To further validate the levels of XRCC2, XRCC4 and XRCC9 in tissues from normal ovary and ovarian carcinoma patients, IHC analyses were conducted to identify the protein expression differences among them. Significantly elevated protein levels of XRCC2 were observed in healthy control tissues, while they were rarely expressed in ovarian cancer tissues, the mean IHC score was 7.93±2.87 in normal ovarian tissues and 2.40±2.13 in ovarian cancer tissues, P<0.0001 (Figure 4a). Furthermore, XRCC4 was overexpressed in ovarian carcinomas samples and lowly expressed in normal ovarian samples, and the mean IHC score was 6.00±2.07 in ovarian cancer tissues and 2.13±1.51 in healthy tissues, P<0.0001 (Figure 4b). Then, the protein level of XRCC9 was detected to be highly expressed in tissues from normal ovary than tissues from ovarian carcinoma patients, and the mean IHC score was 7.40±2.64 in normal ovarian tissues and 3.13±1.77 in ovarian cancer tissues, P<0.0001 (Figure 4c).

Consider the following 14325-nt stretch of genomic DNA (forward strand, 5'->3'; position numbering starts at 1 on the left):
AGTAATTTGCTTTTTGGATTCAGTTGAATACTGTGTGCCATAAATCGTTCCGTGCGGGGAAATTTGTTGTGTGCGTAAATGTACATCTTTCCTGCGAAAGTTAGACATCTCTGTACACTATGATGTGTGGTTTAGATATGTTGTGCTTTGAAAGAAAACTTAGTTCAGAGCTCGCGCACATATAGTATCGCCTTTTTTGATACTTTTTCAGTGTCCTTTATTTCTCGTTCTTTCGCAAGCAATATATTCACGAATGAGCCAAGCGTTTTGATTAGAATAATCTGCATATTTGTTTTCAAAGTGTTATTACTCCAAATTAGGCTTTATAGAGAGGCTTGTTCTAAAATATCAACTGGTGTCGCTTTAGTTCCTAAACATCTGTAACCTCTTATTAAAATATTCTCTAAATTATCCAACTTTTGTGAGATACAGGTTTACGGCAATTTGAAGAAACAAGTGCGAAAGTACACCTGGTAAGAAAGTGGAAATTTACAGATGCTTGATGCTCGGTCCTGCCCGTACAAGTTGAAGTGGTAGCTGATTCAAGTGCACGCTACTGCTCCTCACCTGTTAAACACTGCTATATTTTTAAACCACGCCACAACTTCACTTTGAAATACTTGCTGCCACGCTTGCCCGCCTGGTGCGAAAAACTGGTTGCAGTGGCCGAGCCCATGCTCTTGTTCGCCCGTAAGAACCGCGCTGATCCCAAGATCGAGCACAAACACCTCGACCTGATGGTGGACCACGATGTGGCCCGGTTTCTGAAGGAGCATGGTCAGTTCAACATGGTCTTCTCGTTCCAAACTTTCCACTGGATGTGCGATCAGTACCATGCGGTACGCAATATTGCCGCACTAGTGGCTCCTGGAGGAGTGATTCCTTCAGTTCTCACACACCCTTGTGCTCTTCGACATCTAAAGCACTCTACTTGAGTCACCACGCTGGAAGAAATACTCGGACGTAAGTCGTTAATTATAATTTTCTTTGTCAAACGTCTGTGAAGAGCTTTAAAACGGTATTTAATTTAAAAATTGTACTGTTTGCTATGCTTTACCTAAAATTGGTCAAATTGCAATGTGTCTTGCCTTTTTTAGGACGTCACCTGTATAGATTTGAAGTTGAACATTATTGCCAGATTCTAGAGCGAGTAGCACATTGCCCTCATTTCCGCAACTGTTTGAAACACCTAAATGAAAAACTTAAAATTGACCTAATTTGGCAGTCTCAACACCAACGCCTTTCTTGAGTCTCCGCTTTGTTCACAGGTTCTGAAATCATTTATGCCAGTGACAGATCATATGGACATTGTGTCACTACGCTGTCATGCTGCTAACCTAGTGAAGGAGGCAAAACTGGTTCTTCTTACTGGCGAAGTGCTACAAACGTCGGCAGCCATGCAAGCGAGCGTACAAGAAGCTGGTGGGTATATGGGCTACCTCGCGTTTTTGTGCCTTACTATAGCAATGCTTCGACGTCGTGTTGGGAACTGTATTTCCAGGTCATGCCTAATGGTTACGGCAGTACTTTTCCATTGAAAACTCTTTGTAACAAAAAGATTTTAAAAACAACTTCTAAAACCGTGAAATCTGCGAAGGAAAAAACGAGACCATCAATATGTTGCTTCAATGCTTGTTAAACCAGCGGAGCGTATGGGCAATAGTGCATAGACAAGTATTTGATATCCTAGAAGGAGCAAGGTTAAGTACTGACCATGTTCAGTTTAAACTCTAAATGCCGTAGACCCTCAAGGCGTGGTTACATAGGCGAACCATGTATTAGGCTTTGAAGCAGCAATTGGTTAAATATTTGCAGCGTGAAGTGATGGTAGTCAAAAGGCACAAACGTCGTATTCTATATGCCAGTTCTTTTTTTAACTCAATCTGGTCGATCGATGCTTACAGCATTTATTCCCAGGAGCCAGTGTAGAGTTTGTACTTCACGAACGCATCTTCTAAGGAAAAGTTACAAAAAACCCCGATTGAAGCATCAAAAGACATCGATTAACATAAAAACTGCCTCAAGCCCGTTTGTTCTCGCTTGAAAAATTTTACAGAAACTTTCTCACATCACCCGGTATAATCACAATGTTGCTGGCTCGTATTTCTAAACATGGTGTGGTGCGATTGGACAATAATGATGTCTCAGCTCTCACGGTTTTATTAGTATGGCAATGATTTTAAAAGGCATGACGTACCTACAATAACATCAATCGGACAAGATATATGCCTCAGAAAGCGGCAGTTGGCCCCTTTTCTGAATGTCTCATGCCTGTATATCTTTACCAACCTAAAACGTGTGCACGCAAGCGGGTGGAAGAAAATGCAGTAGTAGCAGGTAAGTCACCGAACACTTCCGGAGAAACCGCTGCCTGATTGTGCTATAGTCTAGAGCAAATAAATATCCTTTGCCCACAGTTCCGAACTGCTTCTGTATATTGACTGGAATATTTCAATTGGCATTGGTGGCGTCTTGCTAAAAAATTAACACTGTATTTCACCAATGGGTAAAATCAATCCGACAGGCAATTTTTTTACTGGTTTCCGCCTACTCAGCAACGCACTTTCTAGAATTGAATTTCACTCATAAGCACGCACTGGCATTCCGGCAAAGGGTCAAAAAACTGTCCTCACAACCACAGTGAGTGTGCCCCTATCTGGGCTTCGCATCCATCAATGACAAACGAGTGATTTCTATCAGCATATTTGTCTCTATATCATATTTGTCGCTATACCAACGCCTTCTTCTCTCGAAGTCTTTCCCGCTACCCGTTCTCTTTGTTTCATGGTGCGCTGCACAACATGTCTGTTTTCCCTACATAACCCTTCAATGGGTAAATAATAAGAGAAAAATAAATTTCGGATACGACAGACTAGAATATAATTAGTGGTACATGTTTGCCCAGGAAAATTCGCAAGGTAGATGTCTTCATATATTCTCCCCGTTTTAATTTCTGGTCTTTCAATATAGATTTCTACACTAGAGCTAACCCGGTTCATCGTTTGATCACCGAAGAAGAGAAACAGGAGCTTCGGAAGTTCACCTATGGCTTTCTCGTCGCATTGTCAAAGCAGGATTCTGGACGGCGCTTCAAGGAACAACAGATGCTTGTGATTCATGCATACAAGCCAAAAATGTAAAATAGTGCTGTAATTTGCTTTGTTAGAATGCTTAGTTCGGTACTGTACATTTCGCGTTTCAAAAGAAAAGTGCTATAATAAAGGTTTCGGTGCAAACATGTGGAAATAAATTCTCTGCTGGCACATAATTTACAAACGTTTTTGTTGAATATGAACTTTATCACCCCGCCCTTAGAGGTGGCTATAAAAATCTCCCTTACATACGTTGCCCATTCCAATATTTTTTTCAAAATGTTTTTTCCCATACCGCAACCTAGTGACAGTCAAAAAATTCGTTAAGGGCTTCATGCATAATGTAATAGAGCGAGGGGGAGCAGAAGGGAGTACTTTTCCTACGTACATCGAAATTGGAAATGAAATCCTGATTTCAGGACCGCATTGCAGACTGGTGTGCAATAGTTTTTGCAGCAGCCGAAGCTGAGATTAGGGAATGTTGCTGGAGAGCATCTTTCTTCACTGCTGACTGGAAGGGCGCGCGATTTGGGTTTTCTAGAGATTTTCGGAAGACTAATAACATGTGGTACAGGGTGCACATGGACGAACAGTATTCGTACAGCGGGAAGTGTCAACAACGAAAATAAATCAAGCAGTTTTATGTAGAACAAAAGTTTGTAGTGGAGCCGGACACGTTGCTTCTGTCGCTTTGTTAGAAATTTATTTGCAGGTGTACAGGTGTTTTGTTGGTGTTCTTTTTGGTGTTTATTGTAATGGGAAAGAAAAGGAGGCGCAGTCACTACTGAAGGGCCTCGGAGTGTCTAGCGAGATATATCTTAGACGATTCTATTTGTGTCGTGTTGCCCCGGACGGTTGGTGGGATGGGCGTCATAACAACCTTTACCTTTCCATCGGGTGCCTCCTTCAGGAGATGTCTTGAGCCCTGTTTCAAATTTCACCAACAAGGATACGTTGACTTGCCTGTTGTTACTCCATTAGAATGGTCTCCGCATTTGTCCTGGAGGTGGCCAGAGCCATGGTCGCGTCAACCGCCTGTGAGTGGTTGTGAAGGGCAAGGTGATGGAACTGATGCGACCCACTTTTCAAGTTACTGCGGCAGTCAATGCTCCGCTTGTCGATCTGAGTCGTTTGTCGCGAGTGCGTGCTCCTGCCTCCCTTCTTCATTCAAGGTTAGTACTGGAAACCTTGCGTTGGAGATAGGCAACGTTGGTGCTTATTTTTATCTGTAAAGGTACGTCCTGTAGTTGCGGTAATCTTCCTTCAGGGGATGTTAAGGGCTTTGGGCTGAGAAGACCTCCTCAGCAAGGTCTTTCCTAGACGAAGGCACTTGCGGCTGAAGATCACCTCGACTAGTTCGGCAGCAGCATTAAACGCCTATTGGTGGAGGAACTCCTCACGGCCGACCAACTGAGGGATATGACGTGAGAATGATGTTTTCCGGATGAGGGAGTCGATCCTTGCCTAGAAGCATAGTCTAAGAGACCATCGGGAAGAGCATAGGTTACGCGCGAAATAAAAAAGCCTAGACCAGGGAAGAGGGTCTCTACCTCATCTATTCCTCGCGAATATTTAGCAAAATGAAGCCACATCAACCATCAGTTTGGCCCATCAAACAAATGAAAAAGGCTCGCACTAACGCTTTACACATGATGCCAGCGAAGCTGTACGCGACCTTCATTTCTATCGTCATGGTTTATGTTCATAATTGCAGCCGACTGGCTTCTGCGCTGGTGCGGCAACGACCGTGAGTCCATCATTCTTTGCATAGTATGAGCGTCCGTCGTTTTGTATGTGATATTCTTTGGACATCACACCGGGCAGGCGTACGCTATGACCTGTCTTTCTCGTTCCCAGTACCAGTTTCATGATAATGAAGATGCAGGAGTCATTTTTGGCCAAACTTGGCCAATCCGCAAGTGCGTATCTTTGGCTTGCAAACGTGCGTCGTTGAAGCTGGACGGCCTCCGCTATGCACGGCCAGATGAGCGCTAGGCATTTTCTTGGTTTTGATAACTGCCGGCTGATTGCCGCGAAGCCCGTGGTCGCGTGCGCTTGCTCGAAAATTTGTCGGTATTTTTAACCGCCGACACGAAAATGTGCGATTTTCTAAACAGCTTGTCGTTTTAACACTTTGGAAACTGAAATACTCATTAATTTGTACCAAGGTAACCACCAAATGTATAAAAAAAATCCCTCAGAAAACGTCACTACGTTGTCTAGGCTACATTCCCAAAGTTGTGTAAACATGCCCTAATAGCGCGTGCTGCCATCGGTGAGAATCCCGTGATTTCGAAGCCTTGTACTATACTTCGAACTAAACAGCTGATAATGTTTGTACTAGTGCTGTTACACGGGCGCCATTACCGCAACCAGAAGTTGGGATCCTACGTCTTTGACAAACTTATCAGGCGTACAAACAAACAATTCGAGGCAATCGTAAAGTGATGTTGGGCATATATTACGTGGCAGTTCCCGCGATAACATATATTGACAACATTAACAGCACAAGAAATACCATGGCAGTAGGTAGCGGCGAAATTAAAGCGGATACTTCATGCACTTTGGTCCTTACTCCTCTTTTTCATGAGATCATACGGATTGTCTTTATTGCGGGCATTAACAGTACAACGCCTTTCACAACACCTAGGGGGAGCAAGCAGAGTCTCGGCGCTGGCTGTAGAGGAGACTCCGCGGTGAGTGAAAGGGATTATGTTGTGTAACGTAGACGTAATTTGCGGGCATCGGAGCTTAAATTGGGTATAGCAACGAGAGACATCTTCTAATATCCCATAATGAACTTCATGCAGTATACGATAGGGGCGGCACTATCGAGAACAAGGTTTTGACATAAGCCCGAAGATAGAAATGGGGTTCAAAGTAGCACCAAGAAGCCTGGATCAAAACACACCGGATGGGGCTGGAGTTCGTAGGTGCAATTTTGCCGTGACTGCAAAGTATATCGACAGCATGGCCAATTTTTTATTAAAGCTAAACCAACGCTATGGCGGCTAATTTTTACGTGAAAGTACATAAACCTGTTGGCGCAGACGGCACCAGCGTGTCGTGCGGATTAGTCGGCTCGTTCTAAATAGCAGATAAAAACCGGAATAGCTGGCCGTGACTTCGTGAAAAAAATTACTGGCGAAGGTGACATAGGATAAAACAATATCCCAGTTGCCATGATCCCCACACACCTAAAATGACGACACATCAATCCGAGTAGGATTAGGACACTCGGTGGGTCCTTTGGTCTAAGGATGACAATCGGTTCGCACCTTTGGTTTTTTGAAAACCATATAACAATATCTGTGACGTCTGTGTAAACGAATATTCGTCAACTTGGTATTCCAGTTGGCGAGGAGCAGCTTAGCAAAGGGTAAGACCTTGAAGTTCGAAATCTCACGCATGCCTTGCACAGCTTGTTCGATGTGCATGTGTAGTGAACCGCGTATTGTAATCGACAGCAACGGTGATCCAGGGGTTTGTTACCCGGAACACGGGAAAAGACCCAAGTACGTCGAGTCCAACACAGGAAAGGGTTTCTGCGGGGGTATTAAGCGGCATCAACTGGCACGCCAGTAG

The significant role of DNA repair gene polymorphisms in tumorigenesis has drawn an increasing attention nowadays. In our present study, via using the KM plotter database, the predictive value of XRCCs was systematically detected in patients with ovarian carcinomas. Our results discovered that elevation of XRCC2 and XRCC9 expression was linked to the favorable PFS and OS in all ovarian carcinoma patients. Moreover, elevated XRCC2 mRNA level was also linked to better PFS for patients with serous ovarian carcinomas, better PFS and OS for patients with grade III and stage III+IV ovarian carcinomas. Notably, higher level of XRCC9 was also involved in favorable PFS and OS in ovarian carcinoma patients with serous, grade III and stage III+IV. Conversely, highly expressed level of XRCC4 was linked to poor PFS and OS for all ovarian carcinoma patients, and predicted worse PFS and OS for serous, grade III as well as all stages ovarian carcinoma patients. Furthermore, XRCC2, XRCC4 and XRCC9 displayed elevated mRNA and protein levels in normal ovarian cell line, as compared to ovarian carcinoma cell lines. Notably, the protein level of XRCC2 and XRCC9 were found to be overexpressed in normal ovarian tissues, whereas XRCC4 was highly expressed in patients with ovarian carcinoma, which was consistent with the prognosis of ovarian cancer.